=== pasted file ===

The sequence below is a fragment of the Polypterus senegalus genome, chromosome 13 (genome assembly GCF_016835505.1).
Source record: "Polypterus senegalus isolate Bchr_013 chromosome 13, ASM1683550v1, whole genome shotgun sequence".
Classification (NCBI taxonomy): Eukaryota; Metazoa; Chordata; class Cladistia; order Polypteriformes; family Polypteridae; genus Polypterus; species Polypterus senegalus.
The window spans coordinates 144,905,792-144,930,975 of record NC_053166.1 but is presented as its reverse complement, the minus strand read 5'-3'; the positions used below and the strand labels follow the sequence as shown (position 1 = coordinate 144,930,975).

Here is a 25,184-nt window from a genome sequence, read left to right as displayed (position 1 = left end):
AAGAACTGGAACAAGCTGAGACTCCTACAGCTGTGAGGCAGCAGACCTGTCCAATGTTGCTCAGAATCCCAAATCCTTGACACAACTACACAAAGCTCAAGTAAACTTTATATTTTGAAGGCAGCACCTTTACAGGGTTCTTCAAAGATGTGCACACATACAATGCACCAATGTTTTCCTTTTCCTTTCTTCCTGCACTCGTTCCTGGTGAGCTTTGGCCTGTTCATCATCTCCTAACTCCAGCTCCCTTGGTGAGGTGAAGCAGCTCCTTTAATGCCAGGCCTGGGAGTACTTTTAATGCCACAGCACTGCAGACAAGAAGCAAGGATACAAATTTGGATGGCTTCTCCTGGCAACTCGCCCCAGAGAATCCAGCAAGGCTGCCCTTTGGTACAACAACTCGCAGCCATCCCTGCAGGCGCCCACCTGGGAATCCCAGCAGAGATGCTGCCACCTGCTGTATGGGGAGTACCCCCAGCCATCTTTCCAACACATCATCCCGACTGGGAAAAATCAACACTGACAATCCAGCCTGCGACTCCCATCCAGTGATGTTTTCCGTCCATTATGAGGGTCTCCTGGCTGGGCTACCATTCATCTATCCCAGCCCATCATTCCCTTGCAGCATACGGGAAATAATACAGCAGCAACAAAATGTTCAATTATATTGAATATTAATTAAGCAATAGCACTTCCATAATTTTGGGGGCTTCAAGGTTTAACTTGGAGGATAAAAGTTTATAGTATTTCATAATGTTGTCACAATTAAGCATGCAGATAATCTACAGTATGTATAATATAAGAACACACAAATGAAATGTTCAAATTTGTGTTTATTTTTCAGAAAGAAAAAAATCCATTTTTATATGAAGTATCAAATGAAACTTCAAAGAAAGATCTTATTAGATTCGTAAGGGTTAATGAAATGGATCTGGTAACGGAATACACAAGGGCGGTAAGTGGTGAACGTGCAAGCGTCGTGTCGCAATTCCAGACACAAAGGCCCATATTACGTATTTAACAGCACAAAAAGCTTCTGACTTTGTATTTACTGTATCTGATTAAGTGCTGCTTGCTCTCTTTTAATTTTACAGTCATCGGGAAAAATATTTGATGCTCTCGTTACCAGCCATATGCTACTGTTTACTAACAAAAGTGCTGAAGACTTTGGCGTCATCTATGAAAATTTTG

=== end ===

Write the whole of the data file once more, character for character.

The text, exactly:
The sequence below is a fragment of the Polypterus senegalus genome, chromosome 13 (genome assembly GCF_016835505.1).
Source record: "Polypterus senegalus isolate Bchr_013 chromosome 13, ASM1683550v1, whole genome shotgun sequence".
Classification (NCBI taxonomy): Eukaryota; Metazoa; Chordata; class Cladistia; order Polypteriformes; family Polypteridae; genus Polypterus; species Polypterus senegalus.
The window spans coordinates 144,905,792-144,930,975 of record NC_053166.1 but is presented as its reverse complement, the minus strand read 5'-3'; the positions used below and the strand labels follow the sequence as shown (position 1 = coordinate 144,930,975).

Here is a 25,184-nt window from a genome sequence, read left to right as displayed (position 1 = left end):
AAGAACTGGAACAAGCTGAGACTCCTACAGCTGTGAGGCAGCAGACCTGTCCAATGTTGCTCAGAATCCCAAATCCTTGACACAACTACACAAAGCTCAAGTAAACTTTATATTTTGAAGGCAGCACCTTTACAGGGTTCTTCAAAGATGTGCACACATACAATGCACCAATGTTTTCCTTTTCCTTTCTTCCTGCACTCGTTCCTGGTGAGCTTTGGCCTGTTCATCATCTCCTAACTCCAGCTCCCTTGGTGAGGTGAAGCAGCTCCTTTAATGCCAGGCCTGGGAGTACTTTTAATGCCACAGCACTGCAGACAAGAAGCAAGGATACAAATTTGGATGGCTTCTCCTGGCAACTCGCCCCAGAGAATCCAGCAAGGCTGCCCTTTGGTACAACAACTCGCAGCCATCCCTGCAGGCGCCCACCTGGGAATCCCAGCAGAGATGCTGCCACCTGCTGTATGGGGAGTACCCCCAGCCATCTTTCCAACACATCATCCCGACTGGGAAAAATCAACACTGACAATCCAGCCTGCGACTCCCATCCAGTGATGTTTTCCGTCCATTATGAGGGTCTCCTGGCTGGGCTACCATTCATCTATCCCAGCCCATCATTCCCTTGCAGCATACGGGAAATAATACAGCAGCAACAAAATGTTCAATTATATTGAATATTAATTAAGCAATAGCACTTCCATAATTTTGGGGGCTTCAAGGTTTAACTTGGAGGATAAAAGTTTATAGTATTTCATAATGTTGTCACAATTAAGCATGCAGATAATCTACAGTATGTATAATATAAGAACACACAAATGAAATGTTCAAATTTGTGTTTATTTTTCAGAAAGAAAAAAATCCATTTTTATATGAAGTATCAAATGAAACTTCAAAGAAAGATCTTATTAGATTCGTAAGGGTTAATGAAATGGATCTGGTAACGGAATACACAAGGGCGGTAAGTGGTGAACGTGCAAGCGTCGTGTCGCAATTCCAGACACAAAGGCCCATATTACGTATTTAACAGCACAAAAAGCTTCTGACTTTGTATTTACTGTATCTGATTAAGTGCTGCTTGCTCTCTTTTAATTTTACAGTCATCGGGAAAAATATTTGATGCTCTCGTTACCAGCCATATGCTACTGTTTACTAACAAAAGTGCTGAAGACTTTGGCGTCATCTATGAAAATTTTG